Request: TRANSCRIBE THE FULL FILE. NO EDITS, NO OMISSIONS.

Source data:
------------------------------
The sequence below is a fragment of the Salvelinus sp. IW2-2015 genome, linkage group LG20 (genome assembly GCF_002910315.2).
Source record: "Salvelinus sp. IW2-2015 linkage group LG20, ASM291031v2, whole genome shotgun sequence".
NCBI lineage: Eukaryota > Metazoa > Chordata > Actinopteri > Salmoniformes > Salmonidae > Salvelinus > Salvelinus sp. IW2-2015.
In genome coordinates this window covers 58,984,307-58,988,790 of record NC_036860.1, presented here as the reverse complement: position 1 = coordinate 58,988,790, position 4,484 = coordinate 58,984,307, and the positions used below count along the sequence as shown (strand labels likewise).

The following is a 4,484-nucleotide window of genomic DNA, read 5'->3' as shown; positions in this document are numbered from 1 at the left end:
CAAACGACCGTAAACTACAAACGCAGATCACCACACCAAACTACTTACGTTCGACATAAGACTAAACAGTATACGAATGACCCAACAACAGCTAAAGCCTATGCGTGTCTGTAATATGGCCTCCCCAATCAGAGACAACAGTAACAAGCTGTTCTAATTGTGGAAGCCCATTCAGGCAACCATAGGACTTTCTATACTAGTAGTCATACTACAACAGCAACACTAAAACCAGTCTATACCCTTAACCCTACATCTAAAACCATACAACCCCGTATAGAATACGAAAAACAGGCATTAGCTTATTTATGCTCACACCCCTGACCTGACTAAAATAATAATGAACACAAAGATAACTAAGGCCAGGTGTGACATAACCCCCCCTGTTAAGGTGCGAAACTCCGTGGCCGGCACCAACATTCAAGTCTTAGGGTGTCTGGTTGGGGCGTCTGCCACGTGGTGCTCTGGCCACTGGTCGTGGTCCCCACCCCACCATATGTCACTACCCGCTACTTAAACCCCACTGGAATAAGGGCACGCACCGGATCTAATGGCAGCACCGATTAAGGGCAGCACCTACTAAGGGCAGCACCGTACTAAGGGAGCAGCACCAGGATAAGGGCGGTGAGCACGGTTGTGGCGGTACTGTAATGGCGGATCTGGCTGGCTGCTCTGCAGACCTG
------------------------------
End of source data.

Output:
The sequence below is a fragment of the Salvelinus sp. IW2-2015 genome, linkage group LG20 (genome assembly GCF_002910315.2).
Source record: "Salvelinus sp. IW2-2015 linkage group LG20, ASM291031v2, whole genome shotgun sequence".
NCBI lineage: Eukaryota > Metazoa > Chordata > Actinopteri > Salmoniformes > Salmonidae > Salvelinus > Salvelinus sp. IW2-2015.
In genome coordinates this window covers 58,984,307-58,988,790 of record NC_036860.1, presented here as the reverse complement: position 1 = coordinate 58,988,790, position 4,484 = coordinate 58,984,307, and the positions used below count along the sequence as shown (strand labels likewise).

The following is a 4,484-nucleotide window of genomic DNA, read 5'->3' as shown; positions in this document are numbered from 1 at the left end:
CAAACGACCGTAAACTACAAACGCAGATCACCACACCAAACTACTTACGTTCGACATAAGACTAAACAGTATACGAATGACCCAACAACAGCTAAAGCCTATGCGTGTCTGTAATATGGCCTCCCCAATCAGAGACAACAGTAACAAGCTGTTCTAATTGTGGAAGCCCATTCAGGCAACCATAGGACTTTCTATACTAGTAGTCATACTACAACAGCAACACTAAAACCAGTCTATACCCTTAACCCTACATCTAAAACCATACAACCCCGTATAGAATACGAAAAACAGGCATTAGCTTATTTATGCTCACACCCCTGACCTGACTAAAATAATAATGAACACAAAGATAACTAAGGCCAGGTGTGACATAACCCCCCCTGTTAAGGTGCGAAACTCCGTGGCCGGCACCAACATTCAAGTCTTAGGGTGTCTGGTTGGGGCGTCTGCCACGTGGTGCTCTGGCCACTGGTCGTGGTCCCCACCCCACCATATGTCACTACCCGCTACTTAAACCCCACTGGAATAAGGGCACGCACCGGATCTAATGGCAGCACCGATTAAGGGCAGCACCTACTAAGGGCAGCACCGTACTAAGGGAGCAGCACCAGGATAAGGGCGGTGAGCACGGTTGTGGCGGTACTGTAATGGCGGATCTGGCTGGCTGCTCTGCAGACCTG